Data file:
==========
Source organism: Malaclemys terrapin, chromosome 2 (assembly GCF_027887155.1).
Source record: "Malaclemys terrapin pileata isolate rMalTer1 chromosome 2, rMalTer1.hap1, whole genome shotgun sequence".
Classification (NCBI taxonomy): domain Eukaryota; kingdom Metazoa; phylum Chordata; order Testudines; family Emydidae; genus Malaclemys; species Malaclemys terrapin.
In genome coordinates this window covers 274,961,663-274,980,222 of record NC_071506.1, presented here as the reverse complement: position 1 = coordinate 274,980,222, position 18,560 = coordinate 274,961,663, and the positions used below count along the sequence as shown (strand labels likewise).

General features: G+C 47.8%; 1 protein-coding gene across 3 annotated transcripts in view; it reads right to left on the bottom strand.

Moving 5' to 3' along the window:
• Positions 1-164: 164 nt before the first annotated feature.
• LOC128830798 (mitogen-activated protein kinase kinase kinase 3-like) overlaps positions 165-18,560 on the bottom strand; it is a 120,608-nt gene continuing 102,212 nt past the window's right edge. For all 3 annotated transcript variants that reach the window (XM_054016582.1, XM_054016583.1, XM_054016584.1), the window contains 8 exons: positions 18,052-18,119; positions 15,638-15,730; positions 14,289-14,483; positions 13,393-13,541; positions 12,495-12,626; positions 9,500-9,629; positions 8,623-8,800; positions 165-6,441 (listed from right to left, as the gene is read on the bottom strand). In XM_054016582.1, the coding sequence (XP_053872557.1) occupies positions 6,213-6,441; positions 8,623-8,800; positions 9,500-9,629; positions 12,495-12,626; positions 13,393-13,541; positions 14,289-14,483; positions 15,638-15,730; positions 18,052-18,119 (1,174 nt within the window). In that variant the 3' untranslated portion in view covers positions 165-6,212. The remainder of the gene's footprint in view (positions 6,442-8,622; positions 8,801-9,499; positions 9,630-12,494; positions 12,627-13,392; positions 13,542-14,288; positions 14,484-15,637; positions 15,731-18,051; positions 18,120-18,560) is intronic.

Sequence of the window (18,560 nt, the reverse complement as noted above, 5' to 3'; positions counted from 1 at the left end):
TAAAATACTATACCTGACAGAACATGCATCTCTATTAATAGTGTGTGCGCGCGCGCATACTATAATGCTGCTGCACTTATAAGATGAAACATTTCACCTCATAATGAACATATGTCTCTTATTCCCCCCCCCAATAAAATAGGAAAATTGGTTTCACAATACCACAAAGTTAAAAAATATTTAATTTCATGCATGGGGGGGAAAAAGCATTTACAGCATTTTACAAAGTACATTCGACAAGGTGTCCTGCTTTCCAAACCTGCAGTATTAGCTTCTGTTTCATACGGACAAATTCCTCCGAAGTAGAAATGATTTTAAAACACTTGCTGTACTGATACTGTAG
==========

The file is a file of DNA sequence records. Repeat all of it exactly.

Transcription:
Source organism: Malaclemys terrapin, chromosome 2 (assembly GCF_027887155.1).
Source record: "Malaclemys terrapin pileata isolate rMalTer1 chromosome 2, rMalTer1.hap1, whole genome shotgun sequence".
Classification (NCBI taxonomy): domain Eukaryota; kingdom Metazoa; phylum Chordata; order Testudines; family Emydidae; genus Malaclemys; species Malaclemys terrapin.
In genome coordinates this window covers 274,961,663-274,980,222 of record NC_071506.1, presented here as the reverse complement: position 1 = coordinate 274,980,222, position 18,560 = coordinate 274,961,663, and the positions used below count along the sequence as shown (strand labels likewise).

General features: G+C 47.8%; 1 protein-coding gene across 3 annotated transcripts in view; it reads right to left on the bottom strand.

Moving 5' to 3' along the window:
• Positions 1-164: 164 nt before the first annotated feature.
• LOC128830798 (mitogen-activated protein kinase kinase kinase 3-like) overlaps positions 165-18,560 on the bottom strand; it is a 120,608-nt gene continuing 102,212 nt past the window's right edge. For all 3 annotated transcript variants that reach the window (XM_054016582.1, XM_054016583.1, XM_054016584.1), the window contains 8 exons: positions 18,052-18,119; positions 15,638-15,730; positions 14,289-14,483; positions 13,393-13,541; positions 12,495-12,626; positions 9,500-9,629; positions 8,623-8,800; positions 165-6,441 (listed from right to left, as the gene is read on the bottom strand). In XM_054016582.1, the coding sequence (XP_053872557.1) occupies positions 6,213-6,441; positions 8,623-8,800; positions 9,500-9,629; positions 12,495-12,626; positions 13,393-13,541; positions 14,289-14,483; positions 15,638-15,730; positions 18,052-18,119 (1,174 nt within the window). In that variant the 3' untranslated portion in view covers positions 165-6,212. The remainder of the gene's footprint in view (positions 6,442-8,622; positions 8,801-9,499; positions 9,630-12,494; positions 12,627-13,392; positions 13,542-14,288; positions 14,484-15,637; positions 15,731-18,051; positions 18,120-18,560) is intronic.

Sequence of the window (18,560 nt, the reverse complement as noted above, 5' to 3'; positions counted from 1 at the left end):
TAAAATACTATACCTGACAGAACATGCATCTCTATTAATAGTGTGTGCGCGCGCGCATACTATAATGCTGCTGCACTTATAAGATGAAACATTTCACCTCATAATGAACATATGTCTCTTATTCCCCCCCCCAATAAAATAGGAAAATTGGTTTCACAATACCACAAAGTTAAAAAATATTTAATTTCATGCATGGGGGGGAAAAAGCATTTACAGCATTTTACAAAGTACATTCGACAAGGTGTCCTGCTTTCCAAACCTGCAGTATTAGCTTCTGTTTCATACGGACAAATTCCTCCGAAGTAGAAATGATTTTAAAACACTTGCTGTACTGATACTGTAG